~Neemana
+1
#7970894 Jun 12, 2013 at 12:07 AM
Guild Officer
187 Posts
"How do you write up these assignments with lots of options/specifics? Students doing the bare minimum is something that has frustrated me in the past, so I'd be interested to know how you get them doing more."

I use a few different techniques. Since I teach graphic design / technology classes, I review design principles at least once. Part of the rubric references these principles, heading off objections against subjective grading.

I give them the grading rubric right up front, complete with explanations of each level. A good place to find examples of rubrics is http://gamesmooc.shivtr.com/forum_threads/1463553?post=7937494#forum_post_7937494.

I give examples of what exemplary work would look like, for example something like "Project shows evidence of additional research of tutorials aside from what's given in the course shell.".

Finally, I have them share the in-progress version of the project. (In fact, we did this today.) Peer pressure can be a great motivator. I make absolutely sure to stress that everyone is at their own level, though, as I get some people who have been using the software for years.
+1
#7981496 Jun 13, 2013 at 06:25 PM
Initiate
10 Posts
This is a brilliant thread,but am in bed on my mobile so my wife can fall asleep before I start snoring. will need to keep response short and read article tomorrow.

Comment on sitting on the right, so you are on the right as they look at you? Consider cognitive aspects like left and right hemispheres, along with peripheral vision preferences to right field of view.how many games fill left of screen with menu leaving "action" to play out on the middle to right? consider yourself as the action or the Nov giving instruction,right eye and ear hook up to left hemisphere (I vaguely recall) tapping into imaginative/creative rather than functional/procedural. What happens if you walk to the back of the class and ask them to face you?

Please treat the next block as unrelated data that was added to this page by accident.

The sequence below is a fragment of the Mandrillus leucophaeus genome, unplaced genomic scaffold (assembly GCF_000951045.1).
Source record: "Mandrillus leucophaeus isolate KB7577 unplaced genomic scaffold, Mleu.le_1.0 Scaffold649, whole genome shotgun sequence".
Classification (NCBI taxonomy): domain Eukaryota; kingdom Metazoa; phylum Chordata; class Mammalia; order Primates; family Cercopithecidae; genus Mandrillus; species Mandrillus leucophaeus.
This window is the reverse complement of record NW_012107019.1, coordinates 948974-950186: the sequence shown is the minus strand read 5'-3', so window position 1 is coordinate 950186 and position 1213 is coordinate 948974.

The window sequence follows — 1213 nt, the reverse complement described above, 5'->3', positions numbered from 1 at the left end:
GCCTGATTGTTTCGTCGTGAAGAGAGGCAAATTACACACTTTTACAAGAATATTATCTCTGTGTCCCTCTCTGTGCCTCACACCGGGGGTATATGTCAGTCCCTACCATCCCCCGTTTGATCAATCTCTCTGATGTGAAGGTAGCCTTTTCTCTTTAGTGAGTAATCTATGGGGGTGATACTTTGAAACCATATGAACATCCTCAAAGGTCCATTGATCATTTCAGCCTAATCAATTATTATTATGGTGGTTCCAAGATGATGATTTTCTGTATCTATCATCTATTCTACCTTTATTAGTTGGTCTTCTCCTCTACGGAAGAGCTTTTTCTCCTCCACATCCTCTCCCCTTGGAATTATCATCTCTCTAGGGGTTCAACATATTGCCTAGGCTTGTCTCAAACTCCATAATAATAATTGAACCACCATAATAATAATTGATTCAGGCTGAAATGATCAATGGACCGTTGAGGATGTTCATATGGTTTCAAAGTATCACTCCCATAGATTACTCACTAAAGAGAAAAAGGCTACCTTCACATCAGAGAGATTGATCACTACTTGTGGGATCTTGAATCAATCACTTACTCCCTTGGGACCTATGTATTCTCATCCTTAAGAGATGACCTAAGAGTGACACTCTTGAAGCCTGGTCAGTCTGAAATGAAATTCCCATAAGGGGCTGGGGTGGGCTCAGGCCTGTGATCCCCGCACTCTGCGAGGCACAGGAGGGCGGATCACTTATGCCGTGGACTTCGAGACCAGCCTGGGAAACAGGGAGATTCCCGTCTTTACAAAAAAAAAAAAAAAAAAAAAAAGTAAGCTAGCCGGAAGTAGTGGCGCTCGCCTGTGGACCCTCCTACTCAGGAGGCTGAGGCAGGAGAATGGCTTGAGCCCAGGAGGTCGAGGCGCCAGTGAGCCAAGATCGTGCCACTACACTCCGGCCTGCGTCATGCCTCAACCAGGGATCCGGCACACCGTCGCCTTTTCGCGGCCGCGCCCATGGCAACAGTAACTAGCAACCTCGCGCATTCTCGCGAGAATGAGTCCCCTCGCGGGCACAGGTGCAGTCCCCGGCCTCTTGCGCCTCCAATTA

on the article, can't wait to read it after Grasshopper98s review, this is my pet interest and what brought me to the MOOC. So in 2017, how many business leaders won't have played a game or be using gamification to motivate their staff?what I see is a need to harness the crossover so decisions and actions do have consequences (if you blow all your resources on a gamble, you can't just restart the business if it fails as easy as you can a game, but what if you use dynamic squads to complete projects,grouping staff on skill levels rather than personality of past experience.use a tank when you needed a healer in a negotiation, use a range weapon to deflect a threat rather than deal with it close up, recognise when a team member is in need of help while they may be too focussed on not letting the group down.these soft skills seem to be part and parcel to what makes a good gamer, and don't sound bad as leadership qualities. At present, how many gamers walk into work and assume yet another avatar, but this one is less interesting and just pays the bills, kills time until they punch out and shed the capitalist cloak to grtback into who they really are:a strategist constantly managing resources and solving problems whilst dealing with people of all different levels,races and ages.

I would love to read a collection of gamers CVs based purely on the skills they have squires through games with examples and game titles that helped (I tetrissed my storeroom and got complemented on my logistics planning...that maked me chuckle!)

Will post reaction tomorrow
+0
#7984087 Jun 14, 2013 at 08:32 AM
Initiate
10 Posts
"Because of the constant rate of change, simply teaching people new skills,
leadership techniques, or ways of thinking is not enough. We need
to figure out how to entice employees (learners)to seek out, on their own, improved ways of working and of acquiring new skills. In essence, we need to unleash
the gamer disposition. This may well require a radical transformation of the workplace (learning environment), one that supports constant experimentation and allows problem solvers to define and redefine the issues as needed. "

and this was said 5 years ago...have we caught up to this yet?
+0
Page 1